I follow this great blog called Social Triggers. Recently, Derek was interviewing an author named Dan Heath who wrote a book called Decisions: How to Make Better Choices in Life and Work.
It’s a very interesting podcast that I think EVERYONE could learn from. Check it out here. Unless you’re someone that never makes a bad decision, haha.
Anyway, he says, good decisions tend to be different for different people. If you and I make decisions and they are wrong, it’s because we fell into a finite number of traps.
This book addresses the notion that there are predictable traps we all fall into when making decisions.
1. Narrow framing. Tendency to unduly limit our choices when we make decisions.
2. Confirmation bias. The tendency to seek out information that flatters our existing beliefs, in other words, we go looking for information that supports what we want to do/believe all along.
3. Short term emotions. Our decisions are conflicted because of short term stresses and emotions.
4. Over-confidence. We think we know more than we do about how the future is going to unfold.
Dan says when people start making decisions they restrict their decisions too quickly.
They actually did a study on decisions that teenagers make and saw that they don’t look at multiple options or more than one option. Instead they look at it from a ‘whether or not’ perspective. Should I go to the party tonight or not? It’s just one thing being considered and it’s yes or no.
But when they researched organizations, they found that managers made decisions the same way. It was fascinating to them that these huge multi-national organizations made decisions the same way a teenager would.
An example of this is a guy was in a stereo store, trying to decide whether he should buy this stereo for $700 or the more expensive one for $1000. He was comparing each feature and going back and forth until a salesperson walked up to him and said “Which would you rather have, the $1000 stereo or the $700 one + $300 worth of music.
Well, he immediately chose the stereo and the music.
So the question to ask instead is: “What’s the next best thing I could do with this time and money?”
Imagine that all your current options vanish. They are gone. What else would you do?
When I consult with my clients, there are many decisions they have already made before I arrive or before we get on the phone in a long-distance consultation.
They have made some of these decisions because they simply don’t know that there are options, alternatives to what they are about to do.
Here are a few examples:
“I have brown carpet in my stairs and hallways but the bedrooms have the original white carpet. We want to sell the house in 4 years and it’s already 13 years old. I want to replace the white carpet with laminate flooring, which colour should I choose?”
My answer was to leave the white carpet or replace it with new carpeting if you really can’t live with it right now. 4-5 years from now when you go to sell, your house will basically be almost 20 years old so potentially someone will take out all the carpet at that point and replace it with the same carpeting or the same hardwood flooring. So replacing the white carpet with laminate that isn’t going to match any other flooring in your house is not an upgrade.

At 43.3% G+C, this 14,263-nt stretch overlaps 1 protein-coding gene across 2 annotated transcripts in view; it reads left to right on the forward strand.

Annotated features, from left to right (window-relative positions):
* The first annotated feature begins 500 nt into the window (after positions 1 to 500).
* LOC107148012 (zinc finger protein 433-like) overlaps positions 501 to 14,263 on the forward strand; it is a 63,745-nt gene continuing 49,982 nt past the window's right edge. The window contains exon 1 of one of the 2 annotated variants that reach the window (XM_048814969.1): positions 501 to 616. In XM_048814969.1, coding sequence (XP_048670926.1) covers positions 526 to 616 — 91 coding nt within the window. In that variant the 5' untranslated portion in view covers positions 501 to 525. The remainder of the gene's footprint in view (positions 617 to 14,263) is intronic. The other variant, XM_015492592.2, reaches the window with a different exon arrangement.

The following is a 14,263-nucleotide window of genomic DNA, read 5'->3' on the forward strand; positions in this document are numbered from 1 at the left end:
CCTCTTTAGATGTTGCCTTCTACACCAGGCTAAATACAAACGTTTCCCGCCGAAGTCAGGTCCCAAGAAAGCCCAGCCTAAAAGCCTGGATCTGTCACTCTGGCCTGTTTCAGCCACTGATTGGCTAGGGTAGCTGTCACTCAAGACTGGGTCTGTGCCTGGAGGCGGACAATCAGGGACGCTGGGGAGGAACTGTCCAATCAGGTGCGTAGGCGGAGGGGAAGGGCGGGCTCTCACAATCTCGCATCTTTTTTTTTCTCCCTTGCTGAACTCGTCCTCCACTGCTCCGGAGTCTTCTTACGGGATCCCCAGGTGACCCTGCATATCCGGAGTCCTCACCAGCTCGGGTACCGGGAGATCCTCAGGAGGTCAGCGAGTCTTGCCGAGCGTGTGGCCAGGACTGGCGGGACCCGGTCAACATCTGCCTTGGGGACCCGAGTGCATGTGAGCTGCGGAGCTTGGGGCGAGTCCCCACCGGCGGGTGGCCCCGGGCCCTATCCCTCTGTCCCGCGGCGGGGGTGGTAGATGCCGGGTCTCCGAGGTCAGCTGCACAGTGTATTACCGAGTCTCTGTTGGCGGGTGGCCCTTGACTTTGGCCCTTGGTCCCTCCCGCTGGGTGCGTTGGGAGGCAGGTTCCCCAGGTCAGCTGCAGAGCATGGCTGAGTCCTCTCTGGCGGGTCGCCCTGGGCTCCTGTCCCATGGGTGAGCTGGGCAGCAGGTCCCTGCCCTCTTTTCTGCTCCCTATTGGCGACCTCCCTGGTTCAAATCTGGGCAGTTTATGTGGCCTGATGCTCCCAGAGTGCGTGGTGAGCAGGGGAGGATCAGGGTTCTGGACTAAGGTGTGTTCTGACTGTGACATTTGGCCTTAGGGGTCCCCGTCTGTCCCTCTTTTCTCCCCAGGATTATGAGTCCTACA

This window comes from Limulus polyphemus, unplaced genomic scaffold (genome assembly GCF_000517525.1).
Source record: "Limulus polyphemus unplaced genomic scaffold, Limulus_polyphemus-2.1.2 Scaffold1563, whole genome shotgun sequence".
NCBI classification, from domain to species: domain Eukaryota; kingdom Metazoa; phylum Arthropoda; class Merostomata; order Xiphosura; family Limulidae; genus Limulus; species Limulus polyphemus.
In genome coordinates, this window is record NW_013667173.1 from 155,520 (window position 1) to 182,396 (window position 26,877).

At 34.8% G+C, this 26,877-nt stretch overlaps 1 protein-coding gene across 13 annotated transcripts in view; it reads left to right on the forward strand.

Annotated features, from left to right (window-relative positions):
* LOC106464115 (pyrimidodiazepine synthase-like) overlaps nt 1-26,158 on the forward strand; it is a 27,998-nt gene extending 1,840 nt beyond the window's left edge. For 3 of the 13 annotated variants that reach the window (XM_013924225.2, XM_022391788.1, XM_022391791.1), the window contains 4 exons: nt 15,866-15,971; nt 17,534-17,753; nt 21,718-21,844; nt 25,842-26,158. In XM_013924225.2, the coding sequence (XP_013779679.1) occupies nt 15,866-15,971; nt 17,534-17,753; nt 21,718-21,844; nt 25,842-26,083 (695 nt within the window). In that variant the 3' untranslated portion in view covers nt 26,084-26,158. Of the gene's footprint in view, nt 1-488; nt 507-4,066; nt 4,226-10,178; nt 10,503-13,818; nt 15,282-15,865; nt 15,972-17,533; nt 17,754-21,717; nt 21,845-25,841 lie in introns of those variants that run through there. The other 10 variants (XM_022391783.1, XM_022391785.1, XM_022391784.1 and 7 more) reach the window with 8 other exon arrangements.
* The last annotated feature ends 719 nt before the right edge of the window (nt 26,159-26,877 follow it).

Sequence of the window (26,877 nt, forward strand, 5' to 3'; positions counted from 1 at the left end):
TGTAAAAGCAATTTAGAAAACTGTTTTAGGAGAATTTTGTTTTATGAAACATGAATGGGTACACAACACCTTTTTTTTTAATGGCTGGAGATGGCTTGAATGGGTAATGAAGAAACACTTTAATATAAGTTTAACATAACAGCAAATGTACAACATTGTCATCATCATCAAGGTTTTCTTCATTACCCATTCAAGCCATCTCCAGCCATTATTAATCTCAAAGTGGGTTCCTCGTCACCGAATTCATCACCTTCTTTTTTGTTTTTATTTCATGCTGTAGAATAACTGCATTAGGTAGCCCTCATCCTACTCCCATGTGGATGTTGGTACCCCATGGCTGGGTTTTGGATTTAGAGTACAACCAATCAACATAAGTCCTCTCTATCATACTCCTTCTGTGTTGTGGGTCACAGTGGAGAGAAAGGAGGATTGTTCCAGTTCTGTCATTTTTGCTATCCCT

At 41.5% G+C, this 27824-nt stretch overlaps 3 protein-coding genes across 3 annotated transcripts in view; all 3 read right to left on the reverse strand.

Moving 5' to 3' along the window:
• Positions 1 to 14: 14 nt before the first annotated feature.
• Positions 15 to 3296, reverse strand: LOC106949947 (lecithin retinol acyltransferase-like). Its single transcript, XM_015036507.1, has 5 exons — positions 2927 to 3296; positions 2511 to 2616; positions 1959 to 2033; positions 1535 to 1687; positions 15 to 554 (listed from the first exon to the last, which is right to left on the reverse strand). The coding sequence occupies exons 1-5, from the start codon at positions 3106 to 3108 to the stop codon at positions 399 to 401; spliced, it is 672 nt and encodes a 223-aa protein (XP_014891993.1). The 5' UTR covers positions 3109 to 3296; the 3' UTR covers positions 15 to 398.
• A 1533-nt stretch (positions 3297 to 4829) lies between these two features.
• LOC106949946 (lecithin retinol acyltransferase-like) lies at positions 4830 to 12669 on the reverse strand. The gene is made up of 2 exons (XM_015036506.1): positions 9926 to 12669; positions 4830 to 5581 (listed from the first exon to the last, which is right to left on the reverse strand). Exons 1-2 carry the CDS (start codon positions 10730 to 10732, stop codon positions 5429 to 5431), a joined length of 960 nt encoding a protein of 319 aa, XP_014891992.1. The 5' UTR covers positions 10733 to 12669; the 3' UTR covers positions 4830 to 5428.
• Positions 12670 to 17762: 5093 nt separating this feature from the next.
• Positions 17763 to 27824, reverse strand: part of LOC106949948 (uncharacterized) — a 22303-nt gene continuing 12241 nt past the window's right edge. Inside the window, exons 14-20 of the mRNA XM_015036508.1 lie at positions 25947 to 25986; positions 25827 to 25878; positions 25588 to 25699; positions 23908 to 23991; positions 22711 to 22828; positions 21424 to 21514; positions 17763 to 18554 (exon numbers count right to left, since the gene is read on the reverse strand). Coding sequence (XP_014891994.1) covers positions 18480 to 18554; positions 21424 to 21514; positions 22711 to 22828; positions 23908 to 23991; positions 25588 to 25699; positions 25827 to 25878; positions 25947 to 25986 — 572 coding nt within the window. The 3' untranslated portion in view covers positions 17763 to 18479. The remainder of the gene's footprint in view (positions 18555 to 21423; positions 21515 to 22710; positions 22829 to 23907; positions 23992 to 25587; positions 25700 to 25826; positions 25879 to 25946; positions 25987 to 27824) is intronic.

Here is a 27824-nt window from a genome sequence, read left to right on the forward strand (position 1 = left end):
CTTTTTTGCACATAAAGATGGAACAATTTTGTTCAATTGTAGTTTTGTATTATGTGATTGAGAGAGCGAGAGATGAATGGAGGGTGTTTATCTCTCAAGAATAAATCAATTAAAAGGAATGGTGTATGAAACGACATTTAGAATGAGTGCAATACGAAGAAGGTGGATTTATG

Leave the white carpet in there, clean it, and spend your money on new inexpensive slipcovered furniture instead. Decorate your main living areas to create a look and a feel because that is what a new buyer will notice the most. Not whether the flooring in the bedrooms (which does not match the hallways) is new or not.
“Which granite should I install in my 20 year old bathroom?”
“Neither, instead if you are not renovating your bathroom at all, then a laminate countertop is all you need to freshen the look. Stone in an old bathroom will simply look like “Yesterday and Today” all in one space.
Should I install 8 pot lights in my dark living room?
Pot lights will still not give you the same kind of atmosphere as 4-6 new lamps will provide in the same room.
And the list goes on. There are so many ways to slice your renovation pie and get even a better look that you ever imagined.
My recent landscaping project is another example. We had this huge triple rhododendron bush growing in a clump in the middle of my backyard. I was going to have it ripped out along with everything else until one landscaper suggested we move it to cover the bald spot on the cedar bushes in the corner of my backyard that was created by an old shed that was removed.
I did not consider that for a second. I just thought there were two options, (back to how teenagers make decisions again), “Remove them, or leave them”. And leaving them sitting in the middle of my garden looking old and mature with all new small and tiny bushes and plants installed around them was not an option. However, sitting in front of cedar bushes in the corner of my garden, is awesome because now we don’t need to wait for anything to grow there.
So, before you decide that there are only two ways to do something, consider some more options, ask more questions and you may find that you have more money to create a look and a feel which is what we all want in our homes anyway!
How to Create Instant Atmosphere in Your New House
Two Questions to Ask Before you Renovate/Decorate
If you would like your home to fill you with happiness every time you walk in, become a client. On-line or In-person.
Download my eBook, How to Choose Paint Colours – It’s All in the Undertones to get my complete step-by-step system on how to get colour to do what you want.
To make sure the undertones in your home are right, get some large samples!
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